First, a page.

‘Manituana’, Wu Ming
The problem with historical fiction is that in most occasions the reader is having severe difficulties separating ‘history’ from ‘fiction’. A rule which most people assume when they read historical fiction is that whatever has to do with ‘people’ is fiction, while anything in the narration that deals with events is ‘history’. But needless to say this is such a dangerous road that can lead to both a misconception of the historical facts of the era, and the actual scope of the novel.
This kind of separation is almost impossible in a book like Manituana – or in William Vollmann’s masterpiece Europe Central. Both these books deal with a conflict, a war that shaped the things to come in the future, and both deal with elements of ‘civilization’ and/or ‘violence’ as part of the defining characteristic of the human spirit. Both these novels, are meant to confuse the reader on what can be characterized as a fact that deterministicaly controls the future and what is pure chance – in the way contingency is so much part of human history.
Manituana deals with the american civil war, one of the two ‘mechanistic’ civil revolutions of the 18th century, so it is only natural that contingency had nothing to do with this era – or this interpretation of things. Narrated from the side of the Indians who were ‘caught in the middle’ of this conflict ande were more or less pushed into choosing a side it revels the backstage of the negotiations between the ‘civilized’ British and the ‘savage’ Indians – only the reader shortly realized how wrong these characterizations may as a matter of fact be.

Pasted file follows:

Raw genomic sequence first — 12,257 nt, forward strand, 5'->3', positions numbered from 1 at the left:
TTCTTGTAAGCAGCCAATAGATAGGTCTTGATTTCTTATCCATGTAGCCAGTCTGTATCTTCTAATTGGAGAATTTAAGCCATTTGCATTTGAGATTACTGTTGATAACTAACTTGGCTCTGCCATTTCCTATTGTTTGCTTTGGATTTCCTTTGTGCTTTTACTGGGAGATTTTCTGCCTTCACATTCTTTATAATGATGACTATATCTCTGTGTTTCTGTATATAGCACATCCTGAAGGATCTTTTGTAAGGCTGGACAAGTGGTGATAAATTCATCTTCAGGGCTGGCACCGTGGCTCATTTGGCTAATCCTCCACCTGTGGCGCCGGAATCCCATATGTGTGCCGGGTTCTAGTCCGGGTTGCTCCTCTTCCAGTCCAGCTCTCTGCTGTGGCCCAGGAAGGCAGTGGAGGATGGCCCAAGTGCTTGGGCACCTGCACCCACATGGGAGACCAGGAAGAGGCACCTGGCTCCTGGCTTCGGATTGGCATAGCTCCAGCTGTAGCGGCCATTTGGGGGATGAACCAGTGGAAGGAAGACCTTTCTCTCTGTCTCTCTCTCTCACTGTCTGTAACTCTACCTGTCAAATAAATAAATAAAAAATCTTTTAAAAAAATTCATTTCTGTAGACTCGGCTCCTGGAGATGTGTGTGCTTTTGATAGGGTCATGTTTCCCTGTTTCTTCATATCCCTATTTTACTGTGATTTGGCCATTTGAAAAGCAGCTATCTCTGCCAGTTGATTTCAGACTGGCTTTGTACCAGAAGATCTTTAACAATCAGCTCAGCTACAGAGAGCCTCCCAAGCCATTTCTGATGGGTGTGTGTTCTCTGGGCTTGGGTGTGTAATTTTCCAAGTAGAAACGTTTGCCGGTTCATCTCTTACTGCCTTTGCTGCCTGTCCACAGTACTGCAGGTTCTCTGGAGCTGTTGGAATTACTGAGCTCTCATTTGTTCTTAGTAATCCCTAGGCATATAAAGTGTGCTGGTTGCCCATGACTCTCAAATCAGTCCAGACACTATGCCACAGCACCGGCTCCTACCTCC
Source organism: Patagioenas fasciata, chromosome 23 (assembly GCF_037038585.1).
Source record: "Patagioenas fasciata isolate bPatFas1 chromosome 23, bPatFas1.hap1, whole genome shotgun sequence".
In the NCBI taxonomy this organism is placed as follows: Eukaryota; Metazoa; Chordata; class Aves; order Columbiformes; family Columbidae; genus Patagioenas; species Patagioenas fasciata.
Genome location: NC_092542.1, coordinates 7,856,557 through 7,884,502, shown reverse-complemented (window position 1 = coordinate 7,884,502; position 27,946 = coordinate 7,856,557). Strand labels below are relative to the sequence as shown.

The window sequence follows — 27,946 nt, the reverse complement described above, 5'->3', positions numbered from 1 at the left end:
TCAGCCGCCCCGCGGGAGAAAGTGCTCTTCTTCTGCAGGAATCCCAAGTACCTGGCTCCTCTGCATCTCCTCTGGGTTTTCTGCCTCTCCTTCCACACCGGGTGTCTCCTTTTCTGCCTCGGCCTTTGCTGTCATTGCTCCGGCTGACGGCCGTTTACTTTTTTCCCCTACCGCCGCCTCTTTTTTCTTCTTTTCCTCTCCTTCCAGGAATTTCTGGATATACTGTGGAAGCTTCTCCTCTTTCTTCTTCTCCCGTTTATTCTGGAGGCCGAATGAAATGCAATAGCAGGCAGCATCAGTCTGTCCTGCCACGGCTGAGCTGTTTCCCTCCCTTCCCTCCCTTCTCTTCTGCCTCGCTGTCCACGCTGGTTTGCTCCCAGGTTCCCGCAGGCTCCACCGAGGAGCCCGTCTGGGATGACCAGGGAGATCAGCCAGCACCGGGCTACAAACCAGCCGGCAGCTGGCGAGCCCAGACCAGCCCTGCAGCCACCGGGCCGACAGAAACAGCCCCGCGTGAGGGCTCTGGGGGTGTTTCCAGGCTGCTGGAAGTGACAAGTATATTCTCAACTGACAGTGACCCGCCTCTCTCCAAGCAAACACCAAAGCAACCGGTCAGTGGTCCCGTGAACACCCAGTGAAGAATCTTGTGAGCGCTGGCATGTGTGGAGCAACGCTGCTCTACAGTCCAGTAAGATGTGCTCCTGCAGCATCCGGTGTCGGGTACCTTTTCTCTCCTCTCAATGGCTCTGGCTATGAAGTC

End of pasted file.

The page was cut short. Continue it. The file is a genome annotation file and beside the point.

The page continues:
There are many ways in which a reader can view Manituana and its quite possible that Wu Ming intended it to be some sort of political comment on the current ‘civilized’ vs ‘savage’ situation of the world. Whichever way you decide to view it the reading experience at the end is totally gratifying.